As at 11.14 am on the 13/11/2011 Australia’s population was 22,789,387. If we assume that the figure of 250,000 companion animals killed in pounds every year is basically accurate (we don’t know for sure, there are no really good statistics nation-wide) then let’s do some calculations based on another assumption, that there is a one-to-one relationship between each of those 250,000 animals and a human being. If we run the figures, it turns out that 250,000 is about one percent of the total population of Australia, so the reality is that only 1 in every 92 people in Australia is the “irresponsible public”.

The other 91 people are amongst the animal loving population of Australia who “spend almost $1500 a year on their pets, outstripping many other average annual household costs, including electricity ($1440), eating out ($1460), alcohol ($1040) and public transport ($260). In 2010-11 Australians spent almost $796 million on buying pets, $2.8 billion dollars on pet food, $2.1 billion on vet bills and around 1.1 billion on professional services including grooming, boarding and training. http://www.news.com.au/money/money-matters/australians-spending-up-on-pets/story-e6frfmd9-1226151433811#ixzz1gNJZ73ei

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minimax   

I've been reading about this recently too and thought this post was also worth mentioning as I so often feel disheartened about all the negative stuff, but good will overcome evil and there really is more of us good guys.

http://blackhobyah.net/multiplied-me/

So let’s pick up on Shel’s last comment that the good people in the community make up 100 times over for any bad people. It turns out that she’s pretty much exactly right, and to prove it, I’ve done some calculations.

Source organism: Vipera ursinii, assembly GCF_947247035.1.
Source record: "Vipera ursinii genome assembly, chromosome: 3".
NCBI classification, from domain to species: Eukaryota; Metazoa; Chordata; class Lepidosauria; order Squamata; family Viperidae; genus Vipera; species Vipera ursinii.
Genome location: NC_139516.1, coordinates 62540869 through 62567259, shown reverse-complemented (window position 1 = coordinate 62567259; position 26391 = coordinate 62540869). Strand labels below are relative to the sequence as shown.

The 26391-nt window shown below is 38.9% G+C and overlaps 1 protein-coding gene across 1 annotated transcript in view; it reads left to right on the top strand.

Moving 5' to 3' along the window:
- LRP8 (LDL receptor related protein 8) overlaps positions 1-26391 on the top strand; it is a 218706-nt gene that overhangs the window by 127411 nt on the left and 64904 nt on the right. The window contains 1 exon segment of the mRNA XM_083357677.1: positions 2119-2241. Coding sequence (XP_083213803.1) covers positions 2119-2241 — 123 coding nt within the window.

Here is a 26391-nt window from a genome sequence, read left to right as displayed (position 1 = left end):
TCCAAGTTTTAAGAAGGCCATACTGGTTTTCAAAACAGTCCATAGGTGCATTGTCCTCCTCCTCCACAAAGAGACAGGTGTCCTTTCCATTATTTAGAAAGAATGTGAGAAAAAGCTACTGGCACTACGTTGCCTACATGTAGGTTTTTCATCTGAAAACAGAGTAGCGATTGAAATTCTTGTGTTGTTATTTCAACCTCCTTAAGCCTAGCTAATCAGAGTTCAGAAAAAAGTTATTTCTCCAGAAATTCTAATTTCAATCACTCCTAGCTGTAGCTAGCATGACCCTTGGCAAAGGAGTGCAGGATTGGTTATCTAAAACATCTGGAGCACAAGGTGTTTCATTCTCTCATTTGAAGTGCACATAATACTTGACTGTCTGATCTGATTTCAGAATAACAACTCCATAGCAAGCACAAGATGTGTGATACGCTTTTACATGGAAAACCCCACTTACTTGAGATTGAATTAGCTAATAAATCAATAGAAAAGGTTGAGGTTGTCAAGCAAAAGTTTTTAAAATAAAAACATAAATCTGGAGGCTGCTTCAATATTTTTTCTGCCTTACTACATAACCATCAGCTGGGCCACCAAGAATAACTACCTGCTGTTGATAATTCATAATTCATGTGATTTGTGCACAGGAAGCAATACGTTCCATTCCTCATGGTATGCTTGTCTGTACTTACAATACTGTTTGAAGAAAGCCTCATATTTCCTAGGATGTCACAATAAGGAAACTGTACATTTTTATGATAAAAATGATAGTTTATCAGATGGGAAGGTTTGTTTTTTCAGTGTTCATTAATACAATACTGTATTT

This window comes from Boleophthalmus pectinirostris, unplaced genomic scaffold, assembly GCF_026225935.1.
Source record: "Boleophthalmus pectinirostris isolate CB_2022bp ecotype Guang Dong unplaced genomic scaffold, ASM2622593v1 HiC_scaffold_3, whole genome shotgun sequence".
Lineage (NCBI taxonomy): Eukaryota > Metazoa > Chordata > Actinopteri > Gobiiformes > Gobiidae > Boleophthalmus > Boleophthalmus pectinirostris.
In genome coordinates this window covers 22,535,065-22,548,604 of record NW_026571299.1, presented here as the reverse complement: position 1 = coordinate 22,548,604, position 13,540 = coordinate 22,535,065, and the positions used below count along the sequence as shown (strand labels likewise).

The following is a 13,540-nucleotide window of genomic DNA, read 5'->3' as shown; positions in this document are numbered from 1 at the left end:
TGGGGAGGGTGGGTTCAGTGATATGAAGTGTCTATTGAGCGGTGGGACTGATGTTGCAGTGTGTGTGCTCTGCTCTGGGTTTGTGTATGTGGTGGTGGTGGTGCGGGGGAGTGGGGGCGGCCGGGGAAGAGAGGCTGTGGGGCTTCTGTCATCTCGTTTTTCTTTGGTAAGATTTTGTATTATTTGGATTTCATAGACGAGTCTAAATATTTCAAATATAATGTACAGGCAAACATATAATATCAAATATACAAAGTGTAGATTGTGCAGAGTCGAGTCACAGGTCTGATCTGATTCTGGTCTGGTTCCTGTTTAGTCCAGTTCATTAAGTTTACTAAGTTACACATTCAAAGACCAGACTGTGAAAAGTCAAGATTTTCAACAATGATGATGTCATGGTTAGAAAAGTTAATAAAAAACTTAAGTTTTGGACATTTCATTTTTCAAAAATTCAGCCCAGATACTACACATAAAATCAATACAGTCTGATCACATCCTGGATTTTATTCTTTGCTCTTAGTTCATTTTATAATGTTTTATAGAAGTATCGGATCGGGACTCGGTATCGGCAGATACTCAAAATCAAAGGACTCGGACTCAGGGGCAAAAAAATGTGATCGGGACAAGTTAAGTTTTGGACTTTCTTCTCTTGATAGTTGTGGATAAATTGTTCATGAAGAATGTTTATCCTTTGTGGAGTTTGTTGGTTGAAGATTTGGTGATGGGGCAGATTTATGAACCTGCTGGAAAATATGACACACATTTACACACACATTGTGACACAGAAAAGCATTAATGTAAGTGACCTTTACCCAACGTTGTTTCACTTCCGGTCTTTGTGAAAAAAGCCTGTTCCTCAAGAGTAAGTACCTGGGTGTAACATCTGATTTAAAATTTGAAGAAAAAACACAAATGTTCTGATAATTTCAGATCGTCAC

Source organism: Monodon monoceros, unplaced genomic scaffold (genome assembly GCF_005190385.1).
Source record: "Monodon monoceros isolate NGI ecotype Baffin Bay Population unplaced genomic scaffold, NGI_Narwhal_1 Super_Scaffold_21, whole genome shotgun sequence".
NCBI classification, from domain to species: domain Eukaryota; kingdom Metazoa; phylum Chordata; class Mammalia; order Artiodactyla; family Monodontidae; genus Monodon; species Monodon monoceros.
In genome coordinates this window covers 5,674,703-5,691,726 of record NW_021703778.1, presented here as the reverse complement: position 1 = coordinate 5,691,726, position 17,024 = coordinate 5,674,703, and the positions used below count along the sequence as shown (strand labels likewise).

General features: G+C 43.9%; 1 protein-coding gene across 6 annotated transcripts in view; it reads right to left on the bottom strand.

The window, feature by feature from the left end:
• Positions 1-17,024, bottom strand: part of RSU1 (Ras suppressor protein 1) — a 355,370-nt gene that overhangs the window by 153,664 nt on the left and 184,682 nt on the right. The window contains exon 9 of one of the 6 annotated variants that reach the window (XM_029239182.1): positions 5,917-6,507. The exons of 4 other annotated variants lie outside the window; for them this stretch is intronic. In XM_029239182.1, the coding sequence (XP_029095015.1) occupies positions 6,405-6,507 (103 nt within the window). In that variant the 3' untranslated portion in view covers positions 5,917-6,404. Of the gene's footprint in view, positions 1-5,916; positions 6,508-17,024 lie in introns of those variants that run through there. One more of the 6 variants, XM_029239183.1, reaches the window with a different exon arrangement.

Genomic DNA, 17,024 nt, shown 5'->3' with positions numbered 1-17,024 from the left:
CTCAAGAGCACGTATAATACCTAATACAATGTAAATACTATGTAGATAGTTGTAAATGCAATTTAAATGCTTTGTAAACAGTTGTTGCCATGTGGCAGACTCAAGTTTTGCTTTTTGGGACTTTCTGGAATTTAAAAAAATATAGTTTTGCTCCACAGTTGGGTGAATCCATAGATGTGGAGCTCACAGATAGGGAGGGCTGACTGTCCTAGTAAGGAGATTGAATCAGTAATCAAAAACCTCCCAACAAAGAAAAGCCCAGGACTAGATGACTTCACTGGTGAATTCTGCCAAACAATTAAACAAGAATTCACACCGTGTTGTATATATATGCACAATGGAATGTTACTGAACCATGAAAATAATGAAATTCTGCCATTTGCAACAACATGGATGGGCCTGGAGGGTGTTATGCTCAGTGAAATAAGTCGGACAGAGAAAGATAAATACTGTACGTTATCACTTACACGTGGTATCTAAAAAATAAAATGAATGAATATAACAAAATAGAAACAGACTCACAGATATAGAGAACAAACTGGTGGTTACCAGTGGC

As at 11.14 am on the 13/11/2011 Australia’s population was 22,789,387. If we assume that the figure of 250,000 companion animals killed in pounds every year is basically accurate (we don’t know for sure, there are no really good statistics nation-wide) then let’s do some calculations based on another assumption, that there is a one-to-one relationship between each of those 250,000 animals and a human being. If we run the figures, it turns out that 250,000 is about one percent of the total population of Australia, so the reality is that only 1 in every 92 people in Australia is the “irresponsible public”.

The other 91 people are amongst the animal loving population of Australia who “spend almost $1500 a year on their pets, outstripping many other average annual household costs, including electricity ($1440), eating out ($1460), alcohol ($1040) and public transport ($260). In 2010-11 Australians spent almost $796 million on buying pets, $2.8 billion dollars on pet food, $2.1 billion on vet bills and around 1.1 billion on professional services including grooming, boarding and training. http://www.news.com.au/money/money-matters/australians-spending-up-on-pets/story-e6frfmd9-1226151433811#ixzz1gNJZ73ei

Unfortunately those pretty statistics don't stop dogs being dumped, nor do they help those dogs. It just glosses over the "bad stuff" and says "but look, good stuff happens which means the bad stuff doesn't really matter".

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Leema   

Dogs end up in shelters for a variety of reasons. This is only a small percentage of pets compared to the rest of the dogs that stay in homes.

The media in the past tend to spin dogs in shelters in a very negative way. Promoting the idea that most people are good is a good idea. Good people adopt animals from shelters, or foster, or donate. We don't want to get good people off side because of a few.

There's enough homes for dogs in Australia. We need to get beyond the overpopulation myth and start being proactive. And being positive is part of being proactive.

http://leemakennels.com/blog/rescue/are-you-willing-to-be-wrong-about-that/